|May 7, 2001||Contact:||Laura Kiernan
Public Information Officer
CONCORDThe New Hampshire Supreme Court, which has overseen the judicial disciplinary process here for almost 25 years, announced today that it has approved the creation of a new Judicial Conduct Commission that would be totally independent of the court system and have its own staff, office space, and funding.
The Supreme Court action follows the report and recommendations of the "Task Force for the Renewal of Judicial Conduct Procedures" which were released in January. Political leaders, lawmakers and the public had been asked to comment on the changes proposed in the report.
Chief Justice David A. Brock said the courts action recognizes its longstanding responsibility for judicial discipline, which was formalized in 1977 with the creation of the existing Judicial Conduct Committee.
"We are firmly behind the new independent operating structure of the Judicial Conduct Commission," Brock said, speaking for the full court. "We believe it will strengthen public confidence in the process of reviewing judicial conduct."
The commission would replace the current JCC which has relied upon the Supreme Court for staff and funding. The new commission would be funded by a direct appropriation from the legislature, which was the recommendation of the task force. The Supreme Court sees that action as a key step in establishing the new Commissions independence from the judges it will oversee.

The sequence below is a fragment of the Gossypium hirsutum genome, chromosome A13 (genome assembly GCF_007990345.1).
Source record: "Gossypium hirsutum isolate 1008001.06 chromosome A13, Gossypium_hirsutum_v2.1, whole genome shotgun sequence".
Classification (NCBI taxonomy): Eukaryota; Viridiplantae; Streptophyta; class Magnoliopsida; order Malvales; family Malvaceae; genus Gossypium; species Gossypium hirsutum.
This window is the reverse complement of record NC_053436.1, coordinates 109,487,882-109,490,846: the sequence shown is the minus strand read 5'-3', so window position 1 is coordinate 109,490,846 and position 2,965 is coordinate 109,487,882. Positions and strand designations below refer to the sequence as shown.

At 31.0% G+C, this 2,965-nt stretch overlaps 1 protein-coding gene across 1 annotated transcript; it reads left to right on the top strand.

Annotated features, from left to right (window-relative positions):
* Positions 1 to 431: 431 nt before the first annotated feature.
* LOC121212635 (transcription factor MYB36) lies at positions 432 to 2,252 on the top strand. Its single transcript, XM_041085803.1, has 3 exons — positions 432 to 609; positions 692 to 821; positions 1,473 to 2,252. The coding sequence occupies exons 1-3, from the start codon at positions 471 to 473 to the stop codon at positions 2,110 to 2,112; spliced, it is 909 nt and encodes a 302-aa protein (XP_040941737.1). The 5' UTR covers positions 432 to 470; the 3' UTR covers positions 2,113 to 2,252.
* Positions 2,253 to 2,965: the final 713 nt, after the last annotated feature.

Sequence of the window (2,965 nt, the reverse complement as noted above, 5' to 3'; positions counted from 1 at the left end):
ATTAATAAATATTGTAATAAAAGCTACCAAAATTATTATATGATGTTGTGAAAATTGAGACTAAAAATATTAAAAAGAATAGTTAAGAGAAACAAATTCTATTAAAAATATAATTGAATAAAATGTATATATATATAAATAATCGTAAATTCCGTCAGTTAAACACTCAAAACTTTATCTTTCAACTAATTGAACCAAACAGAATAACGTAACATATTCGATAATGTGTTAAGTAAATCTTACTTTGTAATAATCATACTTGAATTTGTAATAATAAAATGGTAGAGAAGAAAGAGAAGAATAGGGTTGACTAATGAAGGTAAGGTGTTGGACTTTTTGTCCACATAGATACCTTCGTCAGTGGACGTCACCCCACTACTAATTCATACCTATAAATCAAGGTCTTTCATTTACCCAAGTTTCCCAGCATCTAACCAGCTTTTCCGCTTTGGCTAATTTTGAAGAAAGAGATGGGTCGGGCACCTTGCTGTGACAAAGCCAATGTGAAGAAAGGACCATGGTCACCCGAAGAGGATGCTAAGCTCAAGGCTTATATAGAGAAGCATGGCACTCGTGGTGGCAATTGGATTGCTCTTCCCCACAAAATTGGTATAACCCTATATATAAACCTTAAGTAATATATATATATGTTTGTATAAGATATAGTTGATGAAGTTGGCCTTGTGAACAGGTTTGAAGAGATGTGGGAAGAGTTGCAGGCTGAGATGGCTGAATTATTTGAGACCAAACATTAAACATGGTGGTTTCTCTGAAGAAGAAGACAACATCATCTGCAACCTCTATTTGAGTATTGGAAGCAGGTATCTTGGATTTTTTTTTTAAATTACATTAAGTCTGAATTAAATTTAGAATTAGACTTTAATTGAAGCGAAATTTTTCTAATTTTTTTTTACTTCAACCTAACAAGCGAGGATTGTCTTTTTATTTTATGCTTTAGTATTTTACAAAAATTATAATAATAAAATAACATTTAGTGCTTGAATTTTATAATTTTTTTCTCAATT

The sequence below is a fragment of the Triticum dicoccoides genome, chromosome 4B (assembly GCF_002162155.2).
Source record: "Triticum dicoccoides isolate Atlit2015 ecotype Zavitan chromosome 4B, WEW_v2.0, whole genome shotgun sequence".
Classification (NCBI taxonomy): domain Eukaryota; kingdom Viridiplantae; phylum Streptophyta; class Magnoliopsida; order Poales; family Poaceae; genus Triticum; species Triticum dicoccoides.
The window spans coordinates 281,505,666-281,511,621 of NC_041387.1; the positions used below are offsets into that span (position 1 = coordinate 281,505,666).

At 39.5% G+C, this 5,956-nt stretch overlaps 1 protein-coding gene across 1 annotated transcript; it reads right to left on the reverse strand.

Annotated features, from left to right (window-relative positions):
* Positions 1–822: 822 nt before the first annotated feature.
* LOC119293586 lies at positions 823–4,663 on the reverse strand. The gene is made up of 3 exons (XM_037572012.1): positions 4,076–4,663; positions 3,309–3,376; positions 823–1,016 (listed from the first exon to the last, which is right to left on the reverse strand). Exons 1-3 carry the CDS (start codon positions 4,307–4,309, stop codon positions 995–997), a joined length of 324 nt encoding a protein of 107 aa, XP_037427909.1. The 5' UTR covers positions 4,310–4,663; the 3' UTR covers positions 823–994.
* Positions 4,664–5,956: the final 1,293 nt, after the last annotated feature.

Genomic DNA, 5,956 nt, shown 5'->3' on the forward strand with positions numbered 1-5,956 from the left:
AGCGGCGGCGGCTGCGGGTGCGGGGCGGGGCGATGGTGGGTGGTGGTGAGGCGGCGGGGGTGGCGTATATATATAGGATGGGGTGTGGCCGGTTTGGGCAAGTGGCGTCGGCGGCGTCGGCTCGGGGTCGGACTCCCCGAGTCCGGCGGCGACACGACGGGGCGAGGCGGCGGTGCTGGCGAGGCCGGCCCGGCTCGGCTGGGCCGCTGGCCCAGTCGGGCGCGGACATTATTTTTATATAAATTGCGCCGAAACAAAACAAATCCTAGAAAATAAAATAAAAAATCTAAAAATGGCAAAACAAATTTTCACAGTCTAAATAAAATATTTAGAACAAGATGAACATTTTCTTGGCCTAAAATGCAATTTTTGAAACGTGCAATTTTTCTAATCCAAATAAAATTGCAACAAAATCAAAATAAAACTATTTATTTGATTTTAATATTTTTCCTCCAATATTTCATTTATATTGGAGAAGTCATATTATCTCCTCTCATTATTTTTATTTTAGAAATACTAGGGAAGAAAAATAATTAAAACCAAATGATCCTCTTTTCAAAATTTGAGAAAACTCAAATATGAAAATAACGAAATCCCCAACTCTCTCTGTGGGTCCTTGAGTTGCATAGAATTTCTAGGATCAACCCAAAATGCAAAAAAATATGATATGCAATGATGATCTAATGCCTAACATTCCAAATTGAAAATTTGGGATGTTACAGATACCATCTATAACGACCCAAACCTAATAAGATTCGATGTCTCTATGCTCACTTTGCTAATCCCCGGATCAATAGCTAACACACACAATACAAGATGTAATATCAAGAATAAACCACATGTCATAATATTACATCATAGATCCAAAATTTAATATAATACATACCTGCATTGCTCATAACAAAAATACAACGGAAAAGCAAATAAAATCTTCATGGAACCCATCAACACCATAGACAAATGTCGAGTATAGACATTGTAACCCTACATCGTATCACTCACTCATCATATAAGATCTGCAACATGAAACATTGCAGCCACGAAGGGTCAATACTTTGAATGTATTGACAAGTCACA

The new court rule establishing the independent commission ends the Supreme Courts sole authority to appoint members to the JCC and gives the governor, legislative leaders, and the New Hampshire Bar power to appoint a majority of the 11 commission members. For the first time, a majority of the commission would be made up of non-lawyer, non-judge public members.
"We look forward to achieving this goal and we hope the legislature will provide the funds for it," Brock said. He noted that pending legislation sponsored by State Sen. Edward M Gordon (R-Bristol) would also establish an independent commission. A House judiciary subcommittee, chaired by State Rep. Robert H. Rowe (R-Amherst), is also considering the issue.
In a letter to the Supreme Court, the task force had urged prompt adoption of the recommendations, recognizing the expressed interest of the legislature in changing the process by which the conduct of judges is reviewed.
The Task Force which was co-chaired by Hampton attorney Wilfred L. Sanders Jr., and the Rev. Jonathan DeFelice, the president of St. Anselm College, noted that "determining whether or not the process will be truly independent of the court system" will depend on whether the legislature decides to fund the new commissions operations, instead of leaving it up to the court.
The Supreme Court is also in the process of developing a separate rule to establish a new "Advisory Committee on Judicial Ethics" which the task force also recommended. The new commission would advise judges on questions arising under the Code of Judicial Conduct.